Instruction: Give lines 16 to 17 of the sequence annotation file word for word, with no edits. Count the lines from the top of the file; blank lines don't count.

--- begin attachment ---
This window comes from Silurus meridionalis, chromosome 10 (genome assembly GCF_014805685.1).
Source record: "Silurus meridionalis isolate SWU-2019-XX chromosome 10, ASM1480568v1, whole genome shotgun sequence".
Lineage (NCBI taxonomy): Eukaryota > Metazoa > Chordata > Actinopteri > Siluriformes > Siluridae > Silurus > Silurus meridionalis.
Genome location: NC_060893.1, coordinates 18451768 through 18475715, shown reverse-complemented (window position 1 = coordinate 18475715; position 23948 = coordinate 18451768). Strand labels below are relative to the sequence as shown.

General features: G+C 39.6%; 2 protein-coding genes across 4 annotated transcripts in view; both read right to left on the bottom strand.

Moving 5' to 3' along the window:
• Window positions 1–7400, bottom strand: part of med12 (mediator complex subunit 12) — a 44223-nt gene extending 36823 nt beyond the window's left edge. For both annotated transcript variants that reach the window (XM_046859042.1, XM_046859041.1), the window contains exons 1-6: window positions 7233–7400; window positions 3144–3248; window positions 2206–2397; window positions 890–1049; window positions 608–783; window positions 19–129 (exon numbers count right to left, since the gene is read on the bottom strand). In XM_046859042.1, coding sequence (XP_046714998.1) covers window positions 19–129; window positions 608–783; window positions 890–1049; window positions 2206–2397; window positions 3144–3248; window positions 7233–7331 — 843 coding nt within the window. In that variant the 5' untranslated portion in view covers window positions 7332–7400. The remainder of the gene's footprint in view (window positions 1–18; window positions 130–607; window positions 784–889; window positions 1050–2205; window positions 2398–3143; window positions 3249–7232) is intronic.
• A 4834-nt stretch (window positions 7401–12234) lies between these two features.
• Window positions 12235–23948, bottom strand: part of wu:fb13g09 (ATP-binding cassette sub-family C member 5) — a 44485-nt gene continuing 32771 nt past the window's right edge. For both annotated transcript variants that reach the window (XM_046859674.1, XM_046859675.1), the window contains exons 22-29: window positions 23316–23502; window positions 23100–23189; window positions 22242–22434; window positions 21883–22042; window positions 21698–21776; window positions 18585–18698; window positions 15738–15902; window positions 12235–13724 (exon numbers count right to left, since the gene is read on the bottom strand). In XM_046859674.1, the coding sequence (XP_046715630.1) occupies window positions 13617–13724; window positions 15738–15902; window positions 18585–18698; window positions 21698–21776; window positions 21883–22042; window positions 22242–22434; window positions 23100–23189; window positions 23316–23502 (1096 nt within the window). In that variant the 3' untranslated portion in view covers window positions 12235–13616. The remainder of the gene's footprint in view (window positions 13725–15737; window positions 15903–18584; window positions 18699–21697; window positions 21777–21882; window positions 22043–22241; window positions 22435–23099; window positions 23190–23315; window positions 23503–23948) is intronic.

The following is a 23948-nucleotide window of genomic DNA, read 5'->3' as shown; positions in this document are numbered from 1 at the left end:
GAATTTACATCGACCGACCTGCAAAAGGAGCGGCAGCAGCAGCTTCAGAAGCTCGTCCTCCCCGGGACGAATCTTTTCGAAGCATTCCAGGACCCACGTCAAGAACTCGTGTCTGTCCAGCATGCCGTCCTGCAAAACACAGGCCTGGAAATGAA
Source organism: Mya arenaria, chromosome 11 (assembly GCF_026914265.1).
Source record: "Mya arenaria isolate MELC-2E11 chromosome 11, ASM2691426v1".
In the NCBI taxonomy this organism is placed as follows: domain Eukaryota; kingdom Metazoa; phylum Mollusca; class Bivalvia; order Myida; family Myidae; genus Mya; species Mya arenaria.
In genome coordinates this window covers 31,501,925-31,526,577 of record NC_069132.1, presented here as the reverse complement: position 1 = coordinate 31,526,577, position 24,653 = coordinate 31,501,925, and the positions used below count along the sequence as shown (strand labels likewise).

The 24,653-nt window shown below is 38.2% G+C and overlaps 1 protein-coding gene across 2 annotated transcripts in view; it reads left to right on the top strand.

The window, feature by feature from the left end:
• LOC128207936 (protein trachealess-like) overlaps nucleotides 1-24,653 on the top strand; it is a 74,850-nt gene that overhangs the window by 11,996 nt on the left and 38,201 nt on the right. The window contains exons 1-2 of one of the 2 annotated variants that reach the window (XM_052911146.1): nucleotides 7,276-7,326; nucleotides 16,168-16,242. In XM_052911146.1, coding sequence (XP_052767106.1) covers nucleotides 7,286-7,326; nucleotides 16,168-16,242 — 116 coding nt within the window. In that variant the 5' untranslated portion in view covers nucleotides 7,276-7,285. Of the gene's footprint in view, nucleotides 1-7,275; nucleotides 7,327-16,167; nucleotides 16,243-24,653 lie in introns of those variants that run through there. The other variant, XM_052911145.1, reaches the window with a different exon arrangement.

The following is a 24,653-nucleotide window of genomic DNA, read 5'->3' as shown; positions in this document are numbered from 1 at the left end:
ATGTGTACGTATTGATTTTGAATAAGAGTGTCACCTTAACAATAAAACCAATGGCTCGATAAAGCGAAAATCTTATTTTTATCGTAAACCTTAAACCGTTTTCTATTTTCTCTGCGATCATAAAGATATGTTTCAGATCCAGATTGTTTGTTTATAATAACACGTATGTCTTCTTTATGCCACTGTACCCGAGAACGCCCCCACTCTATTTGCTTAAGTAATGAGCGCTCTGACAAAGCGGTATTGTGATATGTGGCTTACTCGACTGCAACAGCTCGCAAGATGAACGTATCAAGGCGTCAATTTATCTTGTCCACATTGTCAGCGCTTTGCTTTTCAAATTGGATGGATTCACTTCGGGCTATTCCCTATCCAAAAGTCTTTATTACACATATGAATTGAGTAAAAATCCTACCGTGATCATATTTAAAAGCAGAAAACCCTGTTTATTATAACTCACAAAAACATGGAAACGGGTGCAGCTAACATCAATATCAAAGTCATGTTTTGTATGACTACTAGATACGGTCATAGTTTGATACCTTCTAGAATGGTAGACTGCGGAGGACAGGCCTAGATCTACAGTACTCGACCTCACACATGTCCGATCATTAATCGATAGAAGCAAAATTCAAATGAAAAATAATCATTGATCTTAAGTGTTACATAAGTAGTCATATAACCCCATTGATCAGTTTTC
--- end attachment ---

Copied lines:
The 24,653-nt window shown below is 38.2% G+C and overlaps 1 protein-coding gene across 2 annotated transcripts in view; it reads left to right on the top strand.

The window, feature by feature from the left end: